Setting up, starting, and stopping a block filesystem
When you boot your machine, the system detects partitions on the block I/O devices and automatically starts the appropriate filesystem for each partition (see Controlling How Neutrino Starts ).
You aren't likely ever to need to stop or restart a block filesystem; if you change any of the filesystem's options, you can use the -e or -u option to the mount command to update the filesystem.
If you need to change any of the options associated with the block I/O device, you can slay the appropriate devb-* driver (being careful not to pull the carpet from under your feet) and restart it, but you'll need to explicitly mount any of the filesystems on it.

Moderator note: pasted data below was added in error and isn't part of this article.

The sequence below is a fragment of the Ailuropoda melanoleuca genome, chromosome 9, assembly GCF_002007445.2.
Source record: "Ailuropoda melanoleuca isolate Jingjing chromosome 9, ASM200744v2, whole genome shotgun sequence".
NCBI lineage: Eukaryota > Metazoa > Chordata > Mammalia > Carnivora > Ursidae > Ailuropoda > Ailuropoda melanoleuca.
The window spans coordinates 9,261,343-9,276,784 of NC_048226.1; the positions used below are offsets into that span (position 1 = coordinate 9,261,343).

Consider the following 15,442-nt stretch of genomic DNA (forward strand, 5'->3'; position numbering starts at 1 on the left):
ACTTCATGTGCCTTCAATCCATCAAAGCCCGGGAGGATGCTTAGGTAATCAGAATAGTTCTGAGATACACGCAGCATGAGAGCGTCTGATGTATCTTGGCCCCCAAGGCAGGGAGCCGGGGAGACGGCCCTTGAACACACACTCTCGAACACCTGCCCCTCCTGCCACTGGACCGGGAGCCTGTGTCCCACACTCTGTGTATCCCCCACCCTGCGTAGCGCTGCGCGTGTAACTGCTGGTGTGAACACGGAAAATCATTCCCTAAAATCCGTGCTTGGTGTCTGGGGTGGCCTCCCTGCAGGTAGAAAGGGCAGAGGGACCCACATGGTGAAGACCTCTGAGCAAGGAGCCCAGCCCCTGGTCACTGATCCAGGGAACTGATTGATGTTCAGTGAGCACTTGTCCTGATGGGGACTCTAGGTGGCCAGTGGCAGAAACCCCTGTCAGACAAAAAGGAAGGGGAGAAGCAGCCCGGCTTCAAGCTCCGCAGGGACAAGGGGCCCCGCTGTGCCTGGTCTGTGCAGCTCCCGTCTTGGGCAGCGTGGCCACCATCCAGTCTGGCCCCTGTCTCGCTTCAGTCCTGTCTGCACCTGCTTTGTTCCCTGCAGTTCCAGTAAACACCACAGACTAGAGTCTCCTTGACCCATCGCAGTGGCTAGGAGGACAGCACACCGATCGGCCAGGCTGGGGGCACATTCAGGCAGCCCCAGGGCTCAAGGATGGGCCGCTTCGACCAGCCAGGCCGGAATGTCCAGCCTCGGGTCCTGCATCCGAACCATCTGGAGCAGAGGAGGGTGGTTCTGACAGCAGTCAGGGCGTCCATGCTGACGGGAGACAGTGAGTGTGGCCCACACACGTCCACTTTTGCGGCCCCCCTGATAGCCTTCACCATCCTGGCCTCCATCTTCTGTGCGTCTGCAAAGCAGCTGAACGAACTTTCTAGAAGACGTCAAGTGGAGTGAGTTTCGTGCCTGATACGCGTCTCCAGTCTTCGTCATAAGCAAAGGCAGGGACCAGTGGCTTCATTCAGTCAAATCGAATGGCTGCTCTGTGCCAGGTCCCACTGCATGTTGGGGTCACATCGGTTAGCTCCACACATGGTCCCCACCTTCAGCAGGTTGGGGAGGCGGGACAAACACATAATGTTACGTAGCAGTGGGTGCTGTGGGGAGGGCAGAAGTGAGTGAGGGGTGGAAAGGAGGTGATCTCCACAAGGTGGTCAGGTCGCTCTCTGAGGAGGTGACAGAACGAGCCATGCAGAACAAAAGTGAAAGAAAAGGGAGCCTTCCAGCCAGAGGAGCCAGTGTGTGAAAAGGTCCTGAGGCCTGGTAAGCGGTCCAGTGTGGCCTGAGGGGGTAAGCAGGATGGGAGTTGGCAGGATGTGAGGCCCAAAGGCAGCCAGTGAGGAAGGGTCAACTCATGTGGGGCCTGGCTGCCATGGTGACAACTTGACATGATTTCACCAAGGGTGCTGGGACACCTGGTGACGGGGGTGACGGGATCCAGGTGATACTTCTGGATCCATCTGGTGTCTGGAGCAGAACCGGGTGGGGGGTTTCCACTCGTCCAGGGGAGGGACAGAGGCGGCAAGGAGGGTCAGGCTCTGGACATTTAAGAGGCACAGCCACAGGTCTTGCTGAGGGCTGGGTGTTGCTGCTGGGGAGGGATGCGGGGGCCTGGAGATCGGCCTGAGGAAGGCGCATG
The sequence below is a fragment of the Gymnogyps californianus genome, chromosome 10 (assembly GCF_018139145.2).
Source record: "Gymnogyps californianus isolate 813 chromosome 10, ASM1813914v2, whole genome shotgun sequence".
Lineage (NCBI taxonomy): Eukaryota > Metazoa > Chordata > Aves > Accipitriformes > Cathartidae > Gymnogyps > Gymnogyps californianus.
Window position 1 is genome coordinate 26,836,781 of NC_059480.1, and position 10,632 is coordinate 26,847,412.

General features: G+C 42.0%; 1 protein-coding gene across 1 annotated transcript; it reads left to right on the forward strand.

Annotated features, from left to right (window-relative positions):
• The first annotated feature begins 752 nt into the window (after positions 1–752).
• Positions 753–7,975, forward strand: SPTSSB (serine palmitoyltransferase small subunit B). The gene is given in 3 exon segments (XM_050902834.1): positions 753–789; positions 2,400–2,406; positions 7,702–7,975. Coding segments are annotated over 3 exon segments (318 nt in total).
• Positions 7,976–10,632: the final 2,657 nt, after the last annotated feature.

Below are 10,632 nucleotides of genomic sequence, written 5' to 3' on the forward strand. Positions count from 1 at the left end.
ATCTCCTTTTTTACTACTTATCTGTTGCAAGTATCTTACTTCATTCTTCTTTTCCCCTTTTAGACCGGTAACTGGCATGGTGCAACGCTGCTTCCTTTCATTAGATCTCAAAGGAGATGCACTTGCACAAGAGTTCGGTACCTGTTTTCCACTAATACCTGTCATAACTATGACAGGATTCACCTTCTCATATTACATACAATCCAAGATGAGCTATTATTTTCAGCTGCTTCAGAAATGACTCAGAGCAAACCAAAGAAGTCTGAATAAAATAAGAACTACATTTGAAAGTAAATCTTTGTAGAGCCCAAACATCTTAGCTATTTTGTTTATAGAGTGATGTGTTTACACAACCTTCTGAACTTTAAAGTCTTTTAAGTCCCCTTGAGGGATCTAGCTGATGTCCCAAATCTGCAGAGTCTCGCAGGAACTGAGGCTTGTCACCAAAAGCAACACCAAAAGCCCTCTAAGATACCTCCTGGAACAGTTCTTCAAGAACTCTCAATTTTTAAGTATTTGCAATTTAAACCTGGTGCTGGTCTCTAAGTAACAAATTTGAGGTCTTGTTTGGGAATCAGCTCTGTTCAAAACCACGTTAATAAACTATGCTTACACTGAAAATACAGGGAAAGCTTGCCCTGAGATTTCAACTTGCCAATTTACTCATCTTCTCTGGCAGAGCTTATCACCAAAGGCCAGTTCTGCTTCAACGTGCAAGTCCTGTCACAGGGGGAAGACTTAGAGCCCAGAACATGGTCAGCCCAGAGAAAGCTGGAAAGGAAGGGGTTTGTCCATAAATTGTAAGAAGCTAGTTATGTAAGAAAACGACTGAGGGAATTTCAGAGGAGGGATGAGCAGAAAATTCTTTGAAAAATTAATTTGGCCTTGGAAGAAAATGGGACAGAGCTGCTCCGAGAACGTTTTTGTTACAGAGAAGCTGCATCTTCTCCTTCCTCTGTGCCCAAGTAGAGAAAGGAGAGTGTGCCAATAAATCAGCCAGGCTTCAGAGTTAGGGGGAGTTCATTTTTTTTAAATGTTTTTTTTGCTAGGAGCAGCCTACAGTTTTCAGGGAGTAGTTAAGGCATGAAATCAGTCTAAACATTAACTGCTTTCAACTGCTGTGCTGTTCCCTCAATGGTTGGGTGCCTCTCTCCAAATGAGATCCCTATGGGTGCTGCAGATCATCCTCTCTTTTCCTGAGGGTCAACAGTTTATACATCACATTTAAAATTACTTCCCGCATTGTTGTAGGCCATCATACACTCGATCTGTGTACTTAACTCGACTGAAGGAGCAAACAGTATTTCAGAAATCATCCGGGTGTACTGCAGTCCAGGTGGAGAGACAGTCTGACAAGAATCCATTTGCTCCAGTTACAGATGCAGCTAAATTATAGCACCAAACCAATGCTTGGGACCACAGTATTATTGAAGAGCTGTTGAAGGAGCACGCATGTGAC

To determine how much free space you have on a filesystem, use the df command. For more information, see the Utilities Reference.
Some filesystems have the concept of being marked as dirty. This can be used to skip an intensive filesystem-check the next time it starts up. The QNX 4 and Ext2 filesystems have a flag bit; the DOS filesystem has some magic bits in the FAT. By default, when you mount a filesystem as read-write, that flag is set; when you cleanly unmount the filesystem, the flag is cleared. In between, the filesystem is dirty and may need to be checked (if it never gets cleanly unmounted). The Power-Safe filesystem has no such flag; it just rolls back to the last clean snapshot. You can use the blk marking=none option to turn off this marking; see the entry for io-blk.so in the Utilities Reference.